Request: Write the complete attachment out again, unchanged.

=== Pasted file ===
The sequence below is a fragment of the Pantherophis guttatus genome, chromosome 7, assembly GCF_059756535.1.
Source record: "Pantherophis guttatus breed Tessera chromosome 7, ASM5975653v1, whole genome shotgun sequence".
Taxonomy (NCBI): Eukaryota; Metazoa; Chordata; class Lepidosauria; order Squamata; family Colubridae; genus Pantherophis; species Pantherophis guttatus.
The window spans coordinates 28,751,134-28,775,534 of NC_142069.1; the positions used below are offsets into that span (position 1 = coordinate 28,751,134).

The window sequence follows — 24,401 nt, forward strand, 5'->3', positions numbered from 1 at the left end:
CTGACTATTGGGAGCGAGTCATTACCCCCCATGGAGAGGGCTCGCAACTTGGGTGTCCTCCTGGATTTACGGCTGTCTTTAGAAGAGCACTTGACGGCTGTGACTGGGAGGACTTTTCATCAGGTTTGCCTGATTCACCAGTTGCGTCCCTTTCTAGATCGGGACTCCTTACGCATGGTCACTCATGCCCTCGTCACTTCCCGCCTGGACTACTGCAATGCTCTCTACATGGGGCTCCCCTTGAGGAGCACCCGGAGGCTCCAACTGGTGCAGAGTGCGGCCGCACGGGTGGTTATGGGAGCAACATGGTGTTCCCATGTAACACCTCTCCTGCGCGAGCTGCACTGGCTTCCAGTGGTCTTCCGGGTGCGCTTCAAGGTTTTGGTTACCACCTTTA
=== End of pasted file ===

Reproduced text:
The sequence below is a fragment of the Pantherophis guttatus genome, chromosome 7, assembly GCF_059756535.1.
Source record: "Pantherophis guttatus breed Tessera chromosome 7, ASM5975653v1, whole genome shotgun sequence".
Taxonomy (NCBI): Eukaryota; Metazoa; Chordata; class Lepidosauria; order Squamata; family Colubridae; genus Pantherophis; species Pantherophis guttatus.
The window spans coordinates 28,751,134-28,775,534 of NC_142069.1; the positions used below are offsets into that span (position 1 = coordinate 28,751,134).

The window sequence follows — 24,401 nt, forward strand, 5'->3', positions numbered from 1 at the left end:
CTGACTATTGGGAGCGAGTCATTACCCCCCATGGAGAGGGCTCGCAACTTGGGTGTCCTCCTGGATTTACGGCTGTCTTTAGAAGAGCACTTGACGGCTGTGACTGGGAGGACTTTTCATCAGGTTTGCCTGATTCACCAGTTGCGTCCCTTTCTAGATCGGGACTCCTTACGCATGGTCACTCATGCCCTCGTCACTTCCCGCCTGGACTACTGCAATGCTCTCTACATGGGGCTCCCCTTGAGGAGCACCCGGAGGCTCCAACTGGTGCAGAGTGCGGCCGCACGGGTGGTTATGGGAGCAACATGGTGTTCCCATGTAACACCTCTCCTGCGCGAGCTGCACTGGCTTCCAGTGGTCTTCCGGGTGCGCTTCAAGGTTTTGGTTACCACCTTTA